16 May

We never really grow up, we only learn how to act in public.
– Bryan White

I love climbing trees. Some people seem to think that is a pastime reserved for young children, and when I tell people I’ve been up a tree I’ll sometimes get a comment about it being a bit immature. Of course when I ask why, there’s never an answer.

Immature: a word boring people use to describe fun people“.

What is it about this need people have to “grow up”? To shed childlike ways and become more “adult”?

Life is about having fun and enjoying the moment. And that is a child-like approach that adults all to often forget. Too many grown ups focus on the future, or obsess about the past. As a good friend likes to say: “why so serious?“.

Granted, there may be certain aspects worth throwing aside, as Oscar Wilde says: “I’m not young enough to know everything“, but I think many child-like attitudes are worthy.

I’ve written before about the importance of having a childlike attitude of openness to your experience, where everything is novel and worthy of focus, even the small and seemingly mundane things. The problem with too many adults is that they get tunnel vision and don’t see much of the world any more. Some even get to the point where they think they know all they need and don’t grow any more.

Coming back to the climbing, I love rock climbing. People often talk about how one “should” climb, the proper techniques and so on. There is a place for that, yet there’s a professional climber who says he aspires to a child-like attitude with his climbing, where there is no right or proper way to get to the top. Rather he says it’s better to just do what comes naturally for your body. Einstein said “The only thing that interferes with my learning is my education” and I think I see what he meant.

Children are more trusting, more humble, and more willing to question and learn, the latter being something which we should always be doing. Tom Stafford writes that Children are curious, and curiosity leads to exploration, which is a vital part of our development. Who would want to stop growing?! Kurt Vonnegut said, “We are here on Earth to fart around. Don’t let anybody tell you any different”.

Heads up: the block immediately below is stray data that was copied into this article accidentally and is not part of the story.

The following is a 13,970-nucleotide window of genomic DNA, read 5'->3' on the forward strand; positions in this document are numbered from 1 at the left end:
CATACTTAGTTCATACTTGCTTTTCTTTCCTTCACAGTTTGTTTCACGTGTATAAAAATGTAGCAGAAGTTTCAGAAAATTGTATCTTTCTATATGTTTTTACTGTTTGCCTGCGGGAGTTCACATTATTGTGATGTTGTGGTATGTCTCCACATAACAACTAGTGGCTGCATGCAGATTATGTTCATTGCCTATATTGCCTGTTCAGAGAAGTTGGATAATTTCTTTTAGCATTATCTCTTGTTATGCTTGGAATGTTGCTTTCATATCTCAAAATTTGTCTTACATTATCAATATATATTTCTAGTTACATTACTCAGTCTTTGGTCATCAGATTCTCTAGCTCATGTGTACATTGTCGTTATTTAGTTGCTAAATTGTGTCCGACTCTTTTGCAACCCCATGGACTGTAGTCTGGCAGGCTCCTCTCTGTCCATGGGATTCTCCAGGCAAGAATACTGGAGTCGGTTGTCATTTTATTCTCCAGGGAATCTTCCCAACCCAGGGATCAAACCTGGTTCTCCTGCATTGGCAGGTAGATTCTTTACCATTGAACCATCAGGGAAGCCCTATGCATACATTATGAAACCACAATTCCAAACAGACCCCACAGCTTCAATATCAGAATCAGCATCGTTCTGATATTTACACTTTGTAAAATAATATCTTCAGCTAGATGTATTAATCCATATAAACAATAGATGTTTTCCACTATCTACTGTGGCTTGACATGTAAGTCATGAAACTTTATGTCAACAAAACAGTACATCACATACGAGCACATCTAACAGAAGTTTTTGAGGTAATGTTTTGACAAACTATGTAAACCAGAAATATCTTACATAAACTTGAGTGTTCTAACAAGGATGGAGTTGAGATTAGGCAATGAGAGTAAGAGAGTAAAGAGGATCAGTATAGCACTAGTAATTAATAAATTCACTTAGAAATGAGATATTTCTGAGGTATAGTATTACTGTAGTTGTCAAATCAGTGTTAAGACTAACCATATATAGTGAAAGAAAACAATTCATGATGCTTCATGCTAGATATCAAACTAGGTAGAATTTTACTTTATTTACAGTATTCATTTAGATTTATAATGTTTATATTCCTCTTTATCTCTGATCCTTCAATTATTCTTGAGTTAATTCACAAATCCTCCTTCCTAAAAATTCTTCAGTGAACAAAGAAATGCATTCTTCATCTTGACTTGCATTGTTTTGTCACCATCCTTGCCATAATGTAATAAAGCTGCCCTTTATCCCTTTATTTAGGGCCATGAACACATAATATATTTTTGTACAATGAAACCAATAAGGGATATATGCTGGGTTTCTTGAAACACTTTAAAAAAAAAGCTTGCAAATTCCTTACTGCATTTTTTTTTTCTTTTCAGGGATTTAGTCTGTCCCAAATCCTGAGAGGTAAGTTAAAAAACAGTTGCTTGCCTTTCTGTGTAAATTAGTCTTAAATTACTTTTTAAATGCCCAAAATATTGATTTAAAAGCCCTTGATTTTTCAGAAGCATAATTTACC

Another consideration is the source of our learning. I love learning about philosophy and psychology. There are so many great sources. People sneer at some sources, like the films The Matrix and Kung Fu Panda. But why? Why limit yourself and say that one particular source of wisdom is better than another?

Only an “adult” would do that.

A most tiresome book says: “When I was a child, I talked like a child, I thought like a child, I reasoned like a child. When I became a man, I put the ways of childhood behind me“.

Me, I aspire to a child-like attitude in these ways.

C. S. Lewis sums up my point nicely: “Critics who treat adult as a term of approval, instead of as a merely descriptive term, cannot be adult themselves. To be concerned about being grown up, to admire the grown up because it is grown up, to blush at the suspicion of being childish; these things are the marks of childhood and adolescence“.


5 Responses to “Childishness”

  1. Rob B May 17, 2013 at 10:13 am #

    Lots of sense in here.

  2. Damian May 17, 2013 at 1:17 pm #

    I wonder who this good friend is who says “why so serious?”…

    Are you friends with The Joker?

    I like this post. I like the simplicity, honesty and openness of a child-like state of mind, and I sure do like climbing trees myself (and Kung Fu Panda wisdom)…

    I think there is a valid kind of growing up, that leads to things like good ethics, wisdom, compassion and the like. I think that kind of growing up (which I reckon kids themselves respect) is often confused with the kind of “grown up behaviour” you talk of in the article – i.e. becoming ridgid of mind.

    Perhaps we should have more words in the English language to describe growing up. That might add more clarity…

    I hope to be young at heart until the day I die.

  3. 5i5i May 17, 2013 at 1:29 pm #

    Excellent points. Adulthood ain’t all bad.

    I did consider arbitrarily defining “child-like” behaviour as being the positive aspects I describe above, versus “childish” behaviour as the negative aspects such as selfishness, not thinking about consequences, etc…

  4. Anand Jeyahar May 29, 2013 at 4:57 pm #

    Reblogged this on traversals of a schizoverted mind.


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